Reflections on Faith & Life for the Years of Winter…
I face the end now with a surprising absence of fear. Perhaps it is just resignation. After all, none of us has an alternative to the end. Some see it as a beginning. I think I am in that number. I have hope for a fearless life in that new place, whatever or wherever it may be.
If hell is real, I suppose that’s the place I have earned. But I have no fear of hell. I used up all my fears in this place, in this life. Also, I don’t fear hell much because I have more trust in God’s mercy than in Satan’s punishment.
When I say that my fears are lessened in old age, I do not mean they are entirely gone. In this life, there will always be fear, because in this world, there is evil. In this life there is loss and pain and suffering. We cannot help but fear them. Even if I do not fear for myself in this life, I fear for others. But I do not fear death.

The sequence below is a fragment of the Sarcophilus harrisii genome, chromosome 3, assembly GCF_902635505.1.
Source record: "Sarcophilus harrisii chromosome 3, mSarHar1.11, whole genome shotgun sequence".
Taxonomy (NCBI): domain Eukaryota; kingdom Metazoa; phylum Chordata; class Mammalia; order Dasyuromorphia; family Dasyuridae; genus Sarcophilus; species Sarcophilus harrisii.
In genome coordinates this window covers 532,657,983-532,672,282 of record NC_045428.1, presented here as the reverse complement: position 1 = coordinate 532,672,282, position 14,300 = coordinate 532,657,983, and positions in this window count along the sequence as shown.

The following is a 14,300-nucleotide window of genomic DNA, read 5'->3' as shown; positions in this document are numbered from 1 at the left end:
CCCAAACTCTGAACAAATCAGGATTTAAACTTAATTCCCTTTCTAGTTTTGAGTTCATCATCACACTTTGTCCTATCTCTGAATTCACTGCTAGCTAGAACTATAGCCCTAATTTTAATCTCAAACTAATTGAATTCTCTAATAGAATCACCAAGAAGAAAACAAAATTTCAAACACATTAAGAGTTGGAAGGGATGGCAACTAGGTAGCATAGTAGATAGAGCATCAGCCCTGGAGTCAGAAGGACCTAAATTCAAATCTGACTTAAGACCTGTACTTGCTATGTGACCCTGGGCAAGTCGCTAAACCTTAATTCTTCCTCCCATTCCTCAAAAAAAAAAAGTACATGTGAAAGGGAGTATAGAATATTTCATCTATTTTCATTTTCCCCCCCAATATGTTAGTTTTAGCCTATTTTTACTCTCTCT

The message of Easter is that we need have no fear either of death or of fear itself, because resurrection awaits. Christ does not take away our fears, but shares them with us, and when they are realized, Christ shares with us the hurt. 
1] I call that paschaltheism. A Google search can’t find any mention of such a word, so apparently I created it. [Instead Google suggests psychotheism.] Its root is “paschal,” as in Christ being the paschal lamb, the sacrifice. It is the theology of Christ suffering with us and us sharing in the suffering of Christ. I prefer paschal to the word “passion,” traditionally used to denote the suffering of Christ, because the way we use passion these days is almost the opposite of suffering. Sometimes it’s better to use a word, paschal, we have to explain than a word everyone thinks they already know.